Going back to your profile, being NOT in the IT field makes you a bit specialized. However, with a 610 right now it's a long shot at Insead, IMD and LBS. With 670-680, you have a shot and if you're only wishing to go to these three schools, go for it! I have to take a guess that your preferential work location post-MBA is in Europe, and not in the states. If you do prefer to be in the states, rearrange these schools with some US b-schools.

Lastly, you just have to put yourself in the shoes of an admission personnel. Ask yourself "what you bring to the school in terms of knowledge and experience". This will not only help you write your essays later on, but it will also give you a general framework to how you're a specialized individual, such as those 3 Argentinian CPAs and not that 2500 Indian IT guys. I know that each and everyone is an individual and has individualized personality, and I'll stand my ground for anyone who says he/she is exactly like me (god, I hope not), but in the grand scheme of things, I had to prove it to b-school that I truly am different. If I were you, don't harp too much on your nationality and such, because those are just statistics and probabilities. Do the best you can on your application and you'll be treated as such when adcoms view your profile.

Disclaimer: all number used above are fabricated on the spot. Please don't hold me to it.


Thanks a lot Bakfed, Yes my preference post MBA is to work in SGP/HK or London, with SGP as top preference. In terms of schools; LBS, IMD and INSEAD( Top preference).
I have visited and worked in 24-28 countries around the world( almost whole of europe, US, NZ, AUS , ASIA and ME).
Will my 24 countries intl experience add significant advantage to my profile( for Insead) as I believe very very few people would have that experience and esp from a country that I come from.

Thanks
Sudhir
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Re: Indian Applicant pool [#permalink] New post 24 Apr 2011, 15:41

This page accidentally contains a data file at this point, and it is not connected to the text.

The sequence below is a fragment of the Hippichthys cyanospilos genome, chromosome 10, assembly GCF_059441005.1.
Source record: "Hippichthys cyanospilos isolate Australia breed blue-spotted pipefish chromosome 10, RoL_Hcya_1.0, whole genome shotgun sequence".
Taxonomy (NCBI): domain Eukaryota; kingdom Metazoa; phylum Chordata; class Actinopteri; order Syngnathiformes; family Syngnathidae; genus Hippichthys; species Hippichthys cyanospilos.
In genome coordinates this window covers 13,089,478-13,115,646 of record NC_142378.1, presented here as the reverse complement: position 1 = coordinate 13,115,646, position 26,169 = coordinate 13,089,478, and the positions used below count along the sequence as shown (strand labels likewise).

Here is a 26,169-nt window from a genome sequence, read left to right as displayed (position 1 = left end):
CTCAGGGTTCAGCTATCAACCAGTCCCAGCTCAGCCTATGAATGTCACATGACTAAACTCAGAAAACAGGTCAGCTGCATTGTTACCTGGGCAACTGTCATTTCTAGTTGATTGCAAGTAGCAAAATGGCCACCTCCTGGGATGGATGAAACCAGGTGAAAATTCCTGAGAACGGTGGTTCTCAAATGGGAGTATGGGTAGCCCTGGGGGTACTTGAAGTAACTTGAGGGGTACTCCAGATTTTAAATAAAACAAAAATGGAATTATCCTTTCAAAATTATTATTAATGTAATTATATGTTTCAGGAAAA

HOLY CRAP!

I can't even count the number of countries I've been to (let alone work in, which will only be one) with one hand and you have that many!!! So of course, use that to your advantage in your application to make yourself stand out.

However, one thing that automatically pops into my mind is what you were doing in these many countries. If it was working, was your company sending you to so many different places or were you changing jobs every so often? You don't have to answer this but know that it's something you'll need to specifically point out in your application. It's like me saying to the AdComs that I had 12 jobs...well, firs thing that the adcoms will be thinking of is "why so many? can i not hold a job down for even 2 or 3 years?"

But yes, INSEAD tends to value these international experiece tremendously, so definitely use that to your advantage.
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Re: Indian Applicant pool [#permalink] New post 24 Apr 2011, 21:39
bakfed wrote:
HOLY CRAP!

I can't even count the number of countries I've been to (let alone work in, which will only be one) with one hand and you have that many!!! So of course, use that to your advantage in your application to make yourself stand out.

However, one thing that automatically pops into my mind is what you were doing in these many countries. If it was working, was your company sending you to so many different places or were you changing jobs every so often? You don't have to answer this but know that it's something you'll need to specifically point out in your application. It's like me saying to the AdComs that I had 12 jobs...well, firs thing that the adcoms will be thinking of is "why so many? can i not hold a job down for even 2 or 3 years?"

But yes, INSEAD tends to value these international experiece tremendously, so definitely use that to your advantage.


Thanks Bakfed . All 24-28 trips were business trips from my previous 3 companies. So, its not that I have worked with 10-12 companies. All these trips were for Market Intelligence, Due Dilligence and Valuations.
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Re: Indian Applicant pool [#permalink] New post 25 Apr 2011, 07:25
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With that said, definitely use it to your advantage. Your knowledge of international business is going to help you stand out with INSEAD. Good luck on the GMAT and I hope you ace it this time!!!
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Re: Indian Applicant pool   [#permalink] 25 Apr 2011, 07:25